Apple's long-awaited OLED iPad Pro could release in April

iPad Pro 2021
(Image credit: Laptop mag)

Apple hasn't released a new iPad since 2022 and while it was reported that a 14-inch iPad was on the cards for 2023, it seems those plans have been indefinitely shelved.

Since then it's been all quiet on the iPad front, save for the occasional rumor about the impending release of the iPad Mini 7. However, we may now be gearing up to see the full-scale iPad return as early as April or June of this year if a report from Korean outlet The Elec holds true.

Something OLED, something new

Reportedly, Samsung Display and LG are set to start manufacturing the "two-stack tandem OLED" panels expected to feature in new 11.1-inch and 13-inch iPad Pro models releasing later this year — potentially alongside a gigantic, non-OLED 16-inch iPad Air.

While OLED panels have been a part of Apple's catalog since the iPhone X, It's the first time that the display tech will feature in the brand's line of tablets. The shift to OLED brings the potential for brighter, richer displays with better contrast while also extending battery life through improved efficiency.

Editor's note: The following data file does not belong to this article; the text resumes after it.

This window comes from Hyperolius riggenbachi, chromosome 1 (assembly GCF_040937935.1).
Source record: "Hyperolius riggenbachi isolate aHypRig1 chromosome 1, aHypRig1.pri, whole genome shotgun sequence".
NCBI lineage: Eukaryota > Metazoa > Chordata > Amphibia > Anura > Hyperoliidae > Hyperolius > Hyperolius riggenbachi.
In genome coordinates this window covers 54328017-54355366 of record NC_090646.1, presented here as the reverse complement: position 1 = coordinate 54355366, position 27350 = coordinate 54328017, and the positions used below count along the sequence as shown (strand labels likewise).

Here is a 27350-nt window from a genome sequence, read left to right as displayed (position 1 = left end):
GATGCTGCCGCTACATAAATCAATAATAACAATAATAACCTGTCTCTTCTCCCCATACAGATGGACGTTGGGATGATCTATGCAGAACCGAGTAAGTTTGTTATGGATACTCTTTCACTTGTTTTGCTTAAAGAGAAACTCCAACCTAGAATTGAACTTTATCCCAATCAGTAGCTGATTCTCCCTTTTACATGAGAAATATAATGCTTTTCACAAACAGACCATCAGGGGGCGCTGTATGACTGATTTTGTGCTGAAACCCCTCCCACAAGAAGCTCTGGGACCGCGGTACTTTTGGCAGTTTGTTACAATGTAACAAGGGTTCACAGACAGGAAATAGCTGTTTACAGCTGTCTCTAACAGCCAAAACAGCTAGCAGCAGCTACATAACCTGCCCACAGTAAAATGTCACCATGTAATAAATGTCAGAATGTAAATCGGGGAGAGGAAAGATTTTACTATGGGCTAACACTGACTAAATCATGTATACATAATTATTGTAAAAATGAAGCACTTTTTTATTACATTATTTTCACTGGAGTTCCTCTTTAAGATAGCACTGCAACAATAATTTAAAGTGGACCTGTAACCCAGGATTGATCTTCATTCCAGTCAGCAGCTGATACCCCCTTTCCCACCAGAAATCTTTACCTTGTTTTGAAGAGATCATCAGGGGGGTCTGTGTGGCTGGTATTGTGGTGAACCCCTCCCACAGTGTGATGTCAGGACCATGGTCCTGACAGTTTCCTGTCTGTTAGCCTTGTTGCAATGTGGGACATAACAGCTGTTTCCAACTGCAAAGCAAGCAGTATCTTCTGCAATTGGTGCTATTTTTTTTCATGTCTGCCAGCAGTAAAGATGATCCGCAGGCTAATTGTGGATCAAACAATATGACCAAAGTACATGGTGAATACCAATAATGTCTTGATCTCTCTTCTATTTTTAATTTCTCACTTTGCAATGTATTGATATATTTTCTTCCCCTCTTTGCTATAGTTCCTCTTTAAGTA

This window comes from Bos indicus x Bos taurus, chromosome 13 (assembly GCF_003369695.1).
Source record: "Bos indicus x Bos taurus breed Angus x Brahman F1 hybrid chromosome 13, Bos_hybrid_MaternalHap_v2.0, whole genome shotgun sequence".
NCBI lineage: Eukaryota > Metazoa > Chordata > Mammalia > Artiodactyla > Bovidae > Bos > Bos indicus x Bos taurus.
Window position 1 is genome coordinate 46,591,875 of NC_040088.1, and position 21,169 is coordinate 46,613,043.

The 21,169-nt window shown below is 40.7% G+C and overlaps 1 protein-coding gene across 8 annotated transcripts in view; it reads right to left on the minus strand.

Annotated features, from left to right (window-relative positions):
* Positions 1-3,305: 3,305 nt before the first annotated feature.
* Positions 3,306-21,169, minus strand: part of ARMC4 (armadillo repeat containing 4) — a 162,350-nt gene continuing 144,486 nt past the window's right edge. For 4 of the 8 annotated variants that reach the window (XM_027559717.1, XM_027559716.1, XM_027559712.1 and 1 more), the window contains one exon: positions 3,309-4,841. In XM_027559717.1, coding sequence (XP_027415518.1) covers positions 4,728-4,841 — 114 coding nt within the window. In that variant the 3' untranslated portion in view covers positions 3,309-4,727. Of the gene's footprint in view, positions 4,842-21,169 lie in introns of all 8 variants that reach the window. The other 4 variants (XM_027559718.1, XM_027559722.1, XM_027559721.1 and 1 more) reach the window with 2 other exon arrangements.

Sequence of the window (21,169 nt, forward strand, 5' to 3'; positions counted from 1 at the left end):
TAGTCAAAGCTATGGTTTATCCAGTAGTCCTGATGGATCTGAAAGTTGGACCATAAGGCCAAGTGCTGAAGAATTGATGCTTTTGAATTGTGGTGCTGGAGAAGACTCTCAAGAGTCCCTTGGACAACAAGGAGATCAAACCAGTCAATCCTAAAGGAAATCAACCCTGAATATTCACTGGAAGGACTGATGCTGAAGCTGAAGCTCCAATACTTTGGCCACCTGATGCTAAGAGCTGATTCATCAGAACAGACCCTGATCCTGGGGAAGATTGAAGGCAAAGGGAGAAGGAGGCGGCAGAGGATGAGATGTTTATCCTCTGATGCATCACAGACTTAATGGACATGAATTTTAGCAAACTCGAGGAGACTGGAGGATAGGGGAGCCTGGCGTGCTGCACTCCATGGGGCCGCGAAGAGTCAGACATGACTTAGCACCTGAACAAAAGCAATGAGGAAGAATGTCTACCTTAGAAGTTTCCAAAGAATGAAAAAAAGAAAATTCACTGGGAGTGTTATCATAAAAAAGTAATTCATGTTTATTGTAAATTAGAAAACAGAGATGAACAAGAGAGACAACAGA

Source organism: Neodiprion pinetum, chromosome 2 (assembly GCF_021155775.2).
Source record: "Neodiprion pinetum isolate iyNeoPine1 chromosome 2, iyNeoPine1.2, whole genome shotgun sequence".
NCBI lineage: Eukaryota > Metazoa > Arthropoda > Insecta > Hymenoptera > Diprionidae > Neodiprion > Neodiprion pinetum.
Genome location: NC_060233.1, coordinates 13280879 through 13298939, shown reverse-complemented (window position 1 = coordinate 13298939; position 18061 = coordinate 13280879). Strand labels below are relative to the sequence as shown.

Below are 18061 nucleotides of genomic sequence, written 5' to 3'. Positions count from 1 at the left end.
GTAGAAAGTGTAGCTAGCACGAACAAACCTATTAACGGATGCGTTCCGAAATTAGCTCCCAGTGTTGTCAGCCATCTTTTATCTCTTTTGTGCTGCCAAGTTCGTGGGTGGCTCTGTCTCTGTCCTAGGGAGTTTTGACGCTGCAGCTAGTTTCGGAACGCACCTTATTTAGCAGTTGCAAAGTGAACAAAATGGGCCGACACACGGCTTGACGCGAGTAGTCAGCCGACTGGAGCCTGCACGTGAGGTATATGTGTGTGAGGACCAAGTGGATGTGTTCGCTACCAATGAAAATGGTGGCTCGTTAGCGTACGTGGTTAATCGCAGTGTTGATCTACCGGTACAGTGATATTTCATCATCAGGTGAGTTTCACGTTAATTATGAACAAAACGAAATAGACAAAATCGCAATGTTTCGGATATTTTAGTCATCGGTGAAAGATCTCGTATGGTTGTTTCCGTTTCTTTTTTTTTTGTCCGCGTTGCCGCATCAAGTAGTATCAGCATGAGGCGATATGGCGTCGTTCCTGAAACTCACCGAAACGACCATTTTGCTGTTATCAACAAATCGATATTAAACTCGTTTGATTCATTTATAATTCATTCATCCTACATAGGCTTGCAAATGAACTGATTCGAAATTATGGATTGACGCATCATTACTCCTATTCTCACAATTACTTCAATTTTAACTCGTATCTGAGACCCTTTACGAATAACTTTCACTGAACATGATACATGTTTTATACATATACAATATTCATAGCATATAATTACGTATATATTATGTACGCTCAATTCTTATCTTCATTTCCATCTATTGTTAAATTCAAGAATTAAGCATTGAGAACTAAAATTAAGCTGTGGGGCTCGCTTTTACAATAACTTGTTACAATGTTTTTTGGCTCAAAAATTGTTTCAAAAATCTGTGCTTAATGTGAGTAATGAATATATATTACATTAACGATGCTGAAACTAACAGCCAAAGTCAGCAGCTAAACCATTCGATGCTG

This comes at a time of display tech transition for Apple as they continue to work toward a 2025 shift to micro-LED displays for Apple Watch devices, with iPhone adoption expected to follow thereafter.

Not only will these new iPad Pros feature all-new OLED panels, but they're also expected to include Apple's latest M3 silicon chips, affording them incredible performance potential and maintaining the plausibility of these devices to act as reliable laptop replacements (with the right setup or accessories).

Rael Hornby
Content Editor

Rael Hornby, potentially influenced by far too many LucasArts titles at an early age, once thought he’d grow up to be a mighty pirate. However, after several interventions with close friends and family members, you’re now much more likely to see his name attached to the bylines of tech articles. While not maintaining a double life as an aspiring writer by day and indie game dev by night, you’ll find him sat in a corner somewhere muttering to himself about microtransactions or hunting down promising indie games on Twitter.